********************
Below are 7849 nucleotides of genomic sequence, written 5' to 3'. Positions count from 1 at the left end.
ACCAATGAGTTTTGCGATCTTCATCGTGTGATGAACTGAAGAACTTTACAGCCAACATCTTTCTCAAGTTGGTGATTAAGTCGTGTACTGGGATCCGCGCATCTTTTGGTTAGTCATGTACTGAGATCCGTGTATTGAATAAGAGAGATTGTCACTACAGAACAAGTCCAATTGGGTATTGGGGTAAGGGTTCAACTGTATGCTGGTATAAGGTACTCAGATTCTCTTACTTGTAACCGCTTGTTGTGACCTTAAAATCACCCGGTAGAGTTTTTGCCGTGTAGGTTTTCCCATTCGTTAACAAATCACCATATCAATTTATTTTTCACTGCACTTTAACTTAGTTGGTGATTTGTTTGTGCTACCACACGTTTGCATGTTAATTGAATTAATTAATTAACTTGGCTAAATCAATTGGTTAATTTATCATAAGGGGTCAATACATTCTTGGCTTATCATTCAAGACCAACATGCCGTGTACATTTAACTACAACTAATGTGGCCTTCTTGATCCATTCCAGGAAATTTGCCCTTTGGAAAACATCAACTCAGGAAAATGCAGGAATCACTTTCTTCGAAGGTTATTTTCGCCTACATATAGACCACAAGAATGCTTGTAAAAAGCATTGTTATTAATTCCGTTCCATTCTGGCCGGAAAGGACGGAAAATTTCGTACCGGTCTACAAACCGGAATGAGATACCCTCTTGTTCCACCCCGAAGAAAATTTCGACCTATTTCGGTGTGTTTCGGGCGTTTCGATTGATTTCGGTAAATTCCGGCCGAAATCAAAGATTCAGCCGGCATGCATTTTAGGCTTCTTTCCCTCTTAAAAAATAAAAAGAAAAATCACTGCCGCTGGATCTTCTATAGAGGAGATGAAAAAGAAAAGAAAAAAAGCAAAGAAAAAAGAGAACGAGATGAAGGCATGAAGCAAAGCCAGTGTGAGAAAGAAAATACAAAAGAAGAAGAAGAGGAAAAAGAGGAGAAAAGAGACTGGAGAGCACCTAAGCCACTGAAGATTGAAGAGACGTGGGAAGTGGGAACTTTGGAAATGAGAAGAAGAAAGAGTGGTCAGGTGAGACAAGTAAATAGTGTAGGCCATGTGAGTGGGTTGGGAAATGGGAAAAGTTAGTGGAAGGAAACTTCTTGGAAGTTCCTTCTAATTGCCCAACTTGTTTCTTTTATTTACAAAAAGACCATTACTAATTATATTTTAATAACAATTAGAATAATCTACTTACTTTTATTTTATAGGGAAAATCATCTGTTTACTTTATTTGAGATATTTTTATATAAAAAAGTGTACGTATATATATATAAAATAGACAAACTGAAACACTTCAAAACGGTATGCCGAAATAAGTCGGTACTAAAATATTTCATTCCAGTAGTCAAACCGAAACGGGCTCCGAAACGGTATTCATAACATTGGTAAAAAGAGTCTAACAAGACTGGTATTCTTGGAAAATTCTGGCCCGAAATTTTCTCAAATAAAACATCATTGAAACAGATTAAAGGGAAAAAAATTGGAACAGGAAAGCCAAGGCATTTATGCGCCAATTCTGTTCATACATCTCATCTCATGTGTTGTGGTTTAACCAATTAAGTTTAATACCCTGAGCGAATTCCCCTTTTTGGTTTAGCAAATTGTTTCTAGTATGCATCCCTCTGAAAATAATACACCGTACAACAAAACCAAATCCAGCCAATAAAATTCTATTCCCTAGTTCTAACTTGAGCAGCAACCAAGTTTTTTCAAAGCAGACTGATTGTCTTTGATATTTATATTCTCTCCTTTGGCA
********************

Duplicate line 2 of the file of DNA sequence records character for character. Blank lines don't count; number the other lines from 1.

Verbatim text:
ACCAATGAGTTTTGCGATCTTCATCGTGTGATGAACTGAAGAACTTTACAGCCAACATCTTTCTCAAGTTGGTGATTAAGTCGTGTACTGGGATCCGCGCATCTTTTGGTTAGTCATGTACTGAGATCCGTGTATTGAATAAGAGAGATTGTCACTACAGAACAAGTCCAATTGGGTATTGGGGTAAGGGTTCAACTGTATGCTGGTATAAGGTACTCAGATTCTCTTACTTGTAACCGCTTGTTGTGACCTTAAAATCACCCGGTAGAGTTTTTGCCGTGTAGGTTTTCCCATTCGTTAACAAATCACCATATCAATTTATTTTTCACTGCACTTTAACTTAGTTGGTGATTTGTTTGTGCTACCACACGTTTGCATGTTAATTGAATTAATTAATTAACTTGGCTAAATCAATTGGTTAATTTATCATAAGGGGTCAATACATTCTTGGCTTATCATTCAAGACCAACATGCCGTGTACATTTAACTACAACTAATGTGGCCTTCTTGATCCATTCCAGGAAATTTGCCCTTTGGAAAACATCAACTCAGGAAAATGCAGGAATCACTTTCTTCGAAGGTTATTTTCGCCTACATATAGACCACAAGAATGCTTGTAAAAAGCATTGTTATTAATTCCGTTCCATTCTGGCCGGAAAGGACGGAAAATTTCGTACCGGTCTACAAACCGGAATGAGATACCCTCTTGTTCCACCCCGAAGAAAATTTCGACCTATTTCGGTGTGTTTCGGGCGTTTCGATTGATTTCGGTAAATTCCGGCCGAAATCAAAGATTCAGCCGGCATGCATTTTAGGCTTCTTTCCCTCTTAAAAAATAAAAAGAAAAATCACTGCCGCTGGATCTTCTATAGAGGAGATGAAAAAGAAAAGAAAAAAAGCAAAGAAAAAAGAGAACGAGATGAAGGCATGAAGCAAAGCCAGTGTGAGAAAGAAAATACAAAAGAAGAAGAAGAGGAAAAAGAGGAGAAAAGAGACTGGAGAGCACCTAAGCCACTGAAGATTGAAGAGACGTGGGAAGTGGGAACTTTGGAAATGAGAAGAAGAAAGAGTGGTCAGGTGAGACAAGTAAATAGTGTAGGCCATGTGAGTGGGTTGGGAAATGGGAAAAGTTAGTGGAAGGAAACTTCTTGGAAGTTCCTTCTAATTGCCCAACTTGTTTCTTTTATTTACAAAAAGACCATTACTAATTATATTTTAATAACAATTAGAATAATCTACTTACTTTTATTTTATAGGGAAAATCATCTGTTTACTTTATTTGAGATATTTTTATATAAAAAAGTGTACGTATATATATATAAAATAGACAAACTGAAACACTTCAAAACGGTATGCCGAAATAAGTCGGTACTAAAATATTTCATTCCAGTAGTCAAACCGAAACGGGCTCCGAAACGGTATTCATAACATTGGTAAAAAGAGTCTAACAAGACTGGTATTCTTGGAAAATTCTGGCCCGAAATTTTCTCAAATAAAACATCATTGAAACAGATTAAAGGGAAAAAAATTGGAACAGGAAAGCCAAGGCATTTATGCGCCAATTCTGTTCATACATCTCATCTCATGTGTTGTGGTTTAACCAATTAAGTTTAATACCCTGAGCGAATTCCCCTTTTTGGTTTAGCAAATTGTTTCTAGTATGCATCCCTCTGAAAATAATACACCGTACAACAAAACCAAATCCAGCCAATAAAATTCTATTCCCTAGTTCTAACTTGAGCAGCAACCAAGTTTTTTCAAAGCAGACTGATTGTCTTTGATATTTATATTCTCTCCTTTGGCA